By Andra Bryan Stefanoni
PITTSBURG, Kan. —
Gorillas and Lions agreed on one thing Saturday at the Miner’s Bowl: A standing ovation during halftime for a Pittsburg State University cadet, and applause and cheers for PSU graduates who helped with the rescue efforts and recovery following the May 22 Joplin tornado.
ROTC Cadet Lucian Myers was given the ROTC Medal for Heroism for his initiative and selfless devotion following the EF-5 tornado.
Presenting Myers with the medal was Pittsburg physician Bill Sullivan, a 1986 PSU graduate and lieutenant colonel (retired) with the Kansas Army National Guard, and his wife, Tricia Sullivan, a Pittsburg nurse practitioner and 1999 PSU graduate.
The three share a special connection.
Myers, a senior history major at PSU, volunteered to step in for his brother in a Stained Glass Theatre production on May 22.
The tornado leveled the theater soon after the performance, and the falling debris injured Myers. He emerged from the rubble, collected himself and saw a pickup truck with a PSU license plate pull into a nearby parking lot.
It was Sullivan and his wife, who had been in Cherokee County, Kan., when a Weather Channel crew sped by headed east. They followed, and by the time they reached Galena, Kan., they could see a fully formed tornado on the ground heading into Joplin.
Sullivan, a veteran of wars in Iraq and Afghanistan, and his wife, a former EMT and firefighter, didn’t even consider turning around.
With Myers, they used a piece of plywood to transport the injured in Sullivan’s truck. Myers and Tricia Sullivan rode in the back as they dodged downed power lines and debris until they made it to Freeman Hospital West.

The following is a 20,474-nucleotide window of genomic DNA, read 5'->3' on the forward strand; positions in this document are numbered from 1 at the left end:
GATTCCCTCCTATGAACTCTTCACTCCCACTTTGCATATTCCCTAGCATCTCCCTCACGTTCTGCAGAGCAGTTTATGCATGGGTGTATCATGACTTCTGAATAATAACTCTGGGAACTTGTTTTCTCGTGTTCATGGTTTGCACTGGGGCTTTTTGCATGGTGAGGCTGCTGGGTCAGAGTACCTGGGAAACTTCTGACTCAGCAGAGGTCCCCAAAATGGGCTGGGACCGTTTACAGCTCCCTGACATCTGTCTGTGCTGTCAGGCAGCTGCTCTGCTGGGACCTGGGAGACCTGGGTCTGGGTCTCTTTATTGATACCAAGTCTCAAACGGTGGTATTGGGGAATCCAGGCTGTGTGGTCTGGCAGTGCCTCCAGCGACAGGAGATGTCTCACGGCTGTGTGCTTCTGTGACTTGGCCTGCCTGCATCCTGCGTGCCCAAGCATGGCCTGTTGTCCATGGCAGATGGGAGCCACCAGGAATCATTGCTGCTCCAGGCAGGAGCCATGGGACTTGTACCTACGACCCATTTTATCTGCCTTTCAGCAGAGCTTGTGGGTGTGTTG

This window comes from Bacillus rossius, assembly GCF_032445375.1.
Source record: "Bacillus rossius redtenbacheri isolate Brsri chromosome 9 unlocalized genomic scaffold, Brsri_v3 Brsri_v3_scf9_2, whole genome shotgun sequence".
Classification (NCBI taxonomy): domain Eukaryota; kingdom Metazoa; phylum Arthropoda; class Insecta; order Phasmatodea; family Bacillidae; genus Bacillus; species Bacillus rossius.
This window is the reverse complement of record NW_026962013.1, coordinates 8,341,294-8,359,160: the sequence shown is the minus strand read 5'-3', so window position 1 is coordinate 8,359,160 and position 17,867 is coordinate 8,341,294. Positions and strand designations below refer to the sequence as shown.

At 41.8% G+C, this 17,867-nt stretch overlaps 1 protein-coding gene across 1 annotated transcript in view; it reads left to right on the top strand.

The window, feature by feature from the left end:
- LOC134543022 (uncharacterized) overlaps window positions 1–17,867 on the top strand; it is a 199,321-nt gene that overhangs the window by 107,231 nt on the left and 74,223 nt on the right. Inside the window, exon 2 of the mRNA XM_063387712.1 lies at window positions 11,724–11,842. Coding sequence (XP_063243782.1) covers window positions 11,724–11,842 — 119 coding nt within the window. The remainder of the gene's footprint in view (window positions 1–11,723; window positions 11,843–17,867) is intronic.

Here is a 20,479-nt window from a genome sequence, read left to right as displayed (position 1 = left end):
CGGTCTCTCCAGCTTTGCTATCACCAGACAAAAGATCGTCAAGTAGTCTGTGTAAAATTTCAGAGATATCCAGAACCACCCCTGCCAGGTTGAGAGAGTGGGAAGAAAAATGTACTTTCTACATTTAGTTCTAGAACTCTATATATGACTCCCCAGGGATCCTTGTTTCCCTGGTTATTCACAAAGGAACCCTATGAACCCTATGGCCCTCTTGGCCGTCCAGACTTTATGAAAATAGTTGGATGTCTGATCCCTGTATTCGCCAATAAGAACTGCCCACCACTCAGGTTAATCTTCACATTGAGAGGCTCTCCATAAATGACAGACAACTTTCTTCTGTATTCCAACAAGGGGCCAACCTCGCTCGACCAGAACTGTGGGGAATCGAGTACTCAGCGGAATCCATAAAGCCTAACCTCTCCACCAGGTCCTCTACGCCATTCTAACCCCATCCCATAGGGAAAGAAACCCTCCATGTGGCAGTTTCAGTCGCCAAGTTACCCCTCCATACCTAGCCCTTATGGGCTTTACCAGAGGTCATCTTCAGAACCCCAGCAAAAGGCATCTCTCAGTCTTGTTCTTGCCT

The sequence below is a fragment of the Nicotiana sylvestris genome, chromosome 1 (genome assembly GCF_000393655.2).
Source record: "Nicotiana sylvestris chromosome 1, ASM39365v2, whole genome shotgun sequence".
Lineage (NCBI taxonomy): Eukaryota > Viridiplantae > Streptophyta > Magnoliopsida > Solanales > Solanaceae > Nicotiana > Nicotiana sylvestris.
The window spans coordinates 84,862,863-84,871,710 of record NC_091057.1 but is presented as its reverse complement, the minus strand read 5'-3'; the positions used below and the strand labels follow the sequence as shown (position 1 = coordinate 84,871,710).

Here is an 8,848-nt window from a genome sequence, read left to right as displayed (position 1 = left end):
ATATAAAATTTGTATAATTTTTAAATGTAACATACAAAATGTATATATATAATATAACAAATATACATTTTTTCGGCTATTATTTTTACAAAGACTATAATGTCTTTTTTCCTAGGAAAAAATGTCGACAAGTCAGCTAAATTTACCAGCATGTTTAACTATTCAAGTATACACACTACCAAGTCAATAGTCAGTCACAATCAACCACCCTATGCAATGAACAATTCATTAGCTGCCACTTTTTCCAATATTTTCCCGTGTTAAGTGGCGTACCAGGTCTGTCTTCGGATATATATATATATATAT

Myers continued to assist the injured for six hours, disregarding his own injuries. The Sullivans, too, continued to work through the night.
Following Myers’ medal presentation, the three were honored with six other PSU graduates who responded in Joplin on and after May 22. All received congratulations from PSU President Steve Scott and PSU jackets.
Lt. Brian Lewis, Joplin Police Department, is a 1994 PSU graduate who was at home in Carl Junction when the tornado hit.
“The first night I did damage assessment, and the rest of the time I worked at the incident command center,” Lewis said. Putting in 180 hours in the first two weeks following the tornado, “every day was pretty much a blur.”
Pittsburg native Dr. Brenda Robinson — a 1992 PSU graduate and the newly hired medical director of the PSU Bryant Student Health Center — was the lead physician on duty in the emergency room at Freeman Hospital West on May 22.
“I had been at Freeman three years, and of course this was one thing you’d never expect,” she said of the tornado that destroyed St. John’s Regional Medical Center.
Robinson tended to hundreds of patients that night, many in critical condition.
“I think about it all the time,” she said. “It was life-changing.”
Troy Bolander, Joplin’s planning and community development manager and a 1992 graduate, was cited for his leadership during the rebuilding process, and Paula Baker, a 1980 graduate, was recognized for her efforts as chief clinical officer for Freeman Healthy System. She will become CEO on Jan. 1.
Kerry Sachetta, principal of Joplin High School and a 1984 graduate, and C.J. Huff, superintendent of the Joplin School District and a 1996 graduate, were honored for their “tireless dedication” in ensuring students had places in which to learn when the school year began.
PSU spokesperson Chris Kelley said the decision to pay tribute during the Miner’s Bowl, which fell 10 days shy of the six-month anniversary of the tornado, was a no-brainer.
“We wanted to do it in front of our family and their family,” Kelley said. “We may be rivals on the field today but beyond that, it’s neighbor helping neighbor.”